"I knew that, even if I found a reason for my phobia, it wouldn't have solved the problem," says Romesh. "I thought, How will I know I'm cured unless I practice? And I didn't want to tell someone I was dating and work on the problem during a relationship.

"I trusted my guide, Mark Thomas, more than I would have trusted someone I was dating. I wanted to know that if I said stop, he would." At first, every exercise made Romesh flinch. "I just wanted to get it over with. In the first session, we had to do a hand caress and I was like, 'Eeew!' I said, 'I don't want to hold hands. Can't we just do it? I didn't worry too much about whether I was doing something correctly or the way Thomas wanted. I was very clear that I was paying this money, so I was in control and he was here for my goal.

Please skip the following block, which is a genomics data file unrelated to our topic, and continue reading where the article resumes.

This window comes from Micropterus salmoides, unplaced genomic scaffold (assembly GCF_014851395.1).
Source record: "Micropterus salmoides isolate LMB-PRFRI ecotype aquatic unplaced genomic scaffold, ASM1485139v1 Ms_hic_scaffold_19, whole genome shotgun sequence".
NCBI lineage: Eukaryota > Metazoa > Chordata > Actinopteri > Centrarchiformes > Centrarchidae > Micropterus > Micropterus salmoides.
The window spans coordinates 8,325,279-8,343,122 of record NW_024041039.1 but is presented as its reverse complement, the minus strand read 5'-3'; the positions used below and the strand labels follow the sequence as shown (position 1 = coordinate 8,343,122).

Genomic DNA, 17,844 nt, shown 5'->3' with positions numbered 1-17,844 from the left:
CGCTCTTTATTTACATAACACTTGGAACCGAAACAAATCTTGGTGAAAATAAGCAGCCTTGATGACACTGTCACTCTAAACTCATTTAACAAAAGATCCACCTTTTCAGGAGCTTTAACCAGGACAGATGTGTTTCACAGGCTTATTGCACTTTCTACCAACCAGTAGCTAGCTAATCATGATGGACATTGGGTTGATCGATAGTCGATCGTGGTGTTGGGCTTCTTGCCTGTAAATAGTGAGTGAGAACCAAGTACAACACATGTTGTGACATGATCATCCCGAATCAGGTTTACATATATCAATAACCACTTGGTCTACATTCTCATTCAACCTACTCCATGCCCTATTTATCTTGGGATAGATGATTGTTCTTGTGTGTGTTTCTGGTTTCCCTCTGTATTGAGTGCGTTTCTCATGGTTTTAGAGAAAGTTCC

"I hadn't been with many men and I thought, This sexual thing is so different than a relationship," says Romesh. "You could put a paper bag over someone's head and do this stuff!"

When Romesh and Thomas finally sealed the deal, it wasn't exactly the Big Bang. "It was such a letdown," Sue shakes her head. "I thought, This is it? This is what everyone makes such a big deal about? I wasn't even sure he was inside me!"

Romesh credits the work for making her more comfortable sexually -- and she flashes the engagement ring to prove it. "I spent close to $4,000, but it was worth every penny," she says. "I'm cured in the sense that I'm no longer afraid to have intercourse. But I still need practice to become experienced. It's like riding a bike!"

By Denise Dowling

Denise Dowling is a freelance writer.